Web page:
COLLECTION | Rising Strong

 Our stories, regardless of the magnitude or circumstance, are the same. We rise; we fall; we grow. My practice of making art and living every day is a process that teaches me the most about who I am.     – Elizabeth Akamatsu, Artist

Rising Strong by artist Elizabeth Akamatsu embodies the spirit and strength of the Diamond Hill Community. The idea of planting a seed, setting roots, and growing a bountiful life serves as a metaphor for the area and is the basis for this floral sculpture.

Designed as a bouquet, three flowers create a tripartite form representative of the power of family, community, and a commitment to the future. The artist states, “Flowers have long symbolized the passage of time and mortality in art, as Dutch vanitas painters were keenly aware. Flowers can also be a force for community and generosity. Flowers are given to show love, to remember those who have passed, and to make amends. Not only do flowers provide us with beauty and joy but they also cross pollinate, helping each other grow.” The bouquet’s base represents solidity and the setting of roots while the upward thrust of the sculpture symbolizes growth. The flowers, inspired by the name Diamond Hill, are shaped like emerald, pear, and round gem cuts.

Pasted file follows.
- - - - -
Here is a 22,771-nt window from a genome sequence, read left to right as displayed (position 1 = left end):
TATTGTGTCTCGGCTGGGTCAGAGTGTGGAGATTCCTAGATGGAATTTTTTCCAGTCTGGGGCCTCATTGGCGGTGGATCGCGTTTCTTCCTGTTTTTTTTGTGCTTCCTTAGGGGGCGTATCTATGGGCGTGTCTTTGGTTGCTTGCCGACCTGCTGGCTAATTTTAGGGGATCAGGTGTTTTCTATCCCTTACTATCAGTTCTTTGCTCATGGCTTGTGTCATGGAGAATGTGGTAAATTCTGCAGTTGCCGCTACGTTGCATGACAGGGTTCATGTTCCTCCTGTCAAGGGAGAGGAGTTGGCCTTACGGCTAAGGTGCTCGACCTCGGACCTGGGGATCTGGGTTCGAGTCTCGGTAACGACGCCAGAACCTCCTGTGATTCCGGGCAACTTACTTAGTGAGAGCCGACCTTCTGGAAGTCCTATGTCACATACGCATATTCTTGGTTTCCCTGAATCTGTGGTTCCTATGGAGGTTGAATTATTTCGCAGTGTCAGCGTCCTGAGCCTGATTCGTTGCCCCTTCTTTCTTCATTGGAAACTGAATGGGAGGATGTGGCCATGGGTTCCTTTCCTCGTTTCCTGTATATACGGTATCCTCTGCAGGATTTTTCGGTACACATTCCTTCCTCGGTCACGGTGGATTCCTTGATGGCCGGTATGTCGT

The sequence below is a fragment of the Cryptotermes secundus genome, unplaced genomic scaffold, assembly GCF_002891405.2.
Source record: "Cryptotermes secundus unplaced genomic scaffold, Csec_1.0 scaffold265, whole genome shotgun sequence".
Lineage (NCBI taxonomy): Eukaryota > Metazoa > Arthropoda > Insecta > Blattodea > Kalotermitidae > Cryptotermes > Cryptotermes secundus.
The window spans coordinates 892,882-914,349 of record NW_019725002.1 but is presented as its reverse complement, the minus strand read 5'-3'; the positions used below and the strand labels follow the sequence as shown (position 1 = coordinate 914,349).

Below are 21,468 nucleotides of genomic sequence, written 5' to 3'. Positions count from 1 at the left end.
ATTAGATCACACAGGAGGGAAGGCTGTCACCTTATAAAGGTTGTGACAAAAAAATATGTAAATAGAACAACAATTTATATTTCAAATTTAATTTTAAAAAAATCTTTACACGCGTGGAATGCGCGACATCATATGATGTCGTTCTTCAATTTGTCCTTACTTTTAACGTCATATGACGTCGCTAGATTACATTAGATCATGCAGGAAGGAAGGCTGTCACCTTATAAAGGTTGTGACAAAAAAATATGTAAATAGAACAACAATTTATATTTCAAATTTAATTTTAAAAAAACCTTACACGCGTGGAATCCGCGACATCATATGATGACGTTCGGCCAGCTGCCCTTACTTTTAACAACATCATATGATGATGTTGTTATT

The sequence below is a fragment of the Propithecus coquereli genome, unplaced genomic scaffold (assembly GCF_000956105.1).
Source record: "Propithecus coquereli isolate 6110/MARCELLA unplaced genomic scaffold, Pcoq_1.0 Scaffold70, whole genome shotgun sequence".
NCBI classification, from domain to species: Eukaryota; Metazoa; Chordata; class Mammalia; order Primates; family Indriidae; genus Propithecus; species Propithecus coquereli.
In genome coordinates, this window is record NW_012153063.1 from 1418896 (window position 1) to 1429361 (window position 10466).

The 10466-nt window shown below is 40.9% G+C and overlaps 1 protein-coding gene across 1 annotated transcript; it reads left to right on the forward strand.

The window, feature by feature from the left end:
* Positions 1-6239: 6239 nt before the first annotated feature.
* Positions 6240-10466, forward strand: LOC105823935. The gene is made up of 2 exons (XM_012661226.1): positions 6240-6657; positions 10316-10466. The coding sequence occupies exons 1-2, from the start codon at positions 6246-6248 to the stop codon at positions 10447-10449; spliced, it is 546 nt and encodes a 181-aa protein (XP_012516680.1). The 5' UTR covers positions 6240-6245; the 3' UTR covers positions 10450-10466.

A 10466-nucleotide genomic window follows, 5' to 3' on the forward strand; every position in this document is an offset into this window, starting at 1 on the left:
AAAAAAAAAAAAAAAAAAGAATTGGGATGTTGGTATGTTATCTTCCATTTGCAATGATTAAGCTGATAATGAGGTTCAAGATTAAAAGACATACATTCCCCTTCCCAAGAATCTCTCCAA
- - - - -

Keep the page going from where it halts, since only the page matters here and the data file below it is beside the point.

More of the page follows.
The making of this artwork combines old-fashioned hand craftsmanship with the latest computer technology. The intersecting planes draw a parallel to the human condition, a union of opposing elements of fragility and strength. Just as planes are juxtaposed to create a form, we as people are interdependent, woven into a complex web of interconnected forces. Further, the brushed stainless-steel sculpture becomes one with its environment, reflecting the vibrancy of the building, the people it serves, and the ever-changing seasons year after year that surround it. Intended as a visual landmark for the new Diamond Hill Community Center, the sculpture stands approximately 16′ tall and spans 8′ in both width and depth. The artwork sits atop a 20″ triangular concrete platform, measuring over 13′ on each side, which also serves as integrated bench seating. Decomposed granite will surround the platform as a pathway for passers-by.

This public art project was funded by the 2018 Bond Program and was dedicated to the City of Fort Worth as part of the Grand Opening of the new Diamond Hill Community Center on Saturday, November 4, 2023.

Read Elizabeth Akamatsu’s recent interview with Glasstire’s Caleb Bell about her public sculptures.


See other new projects currently underway by visiting the Art In Progress page.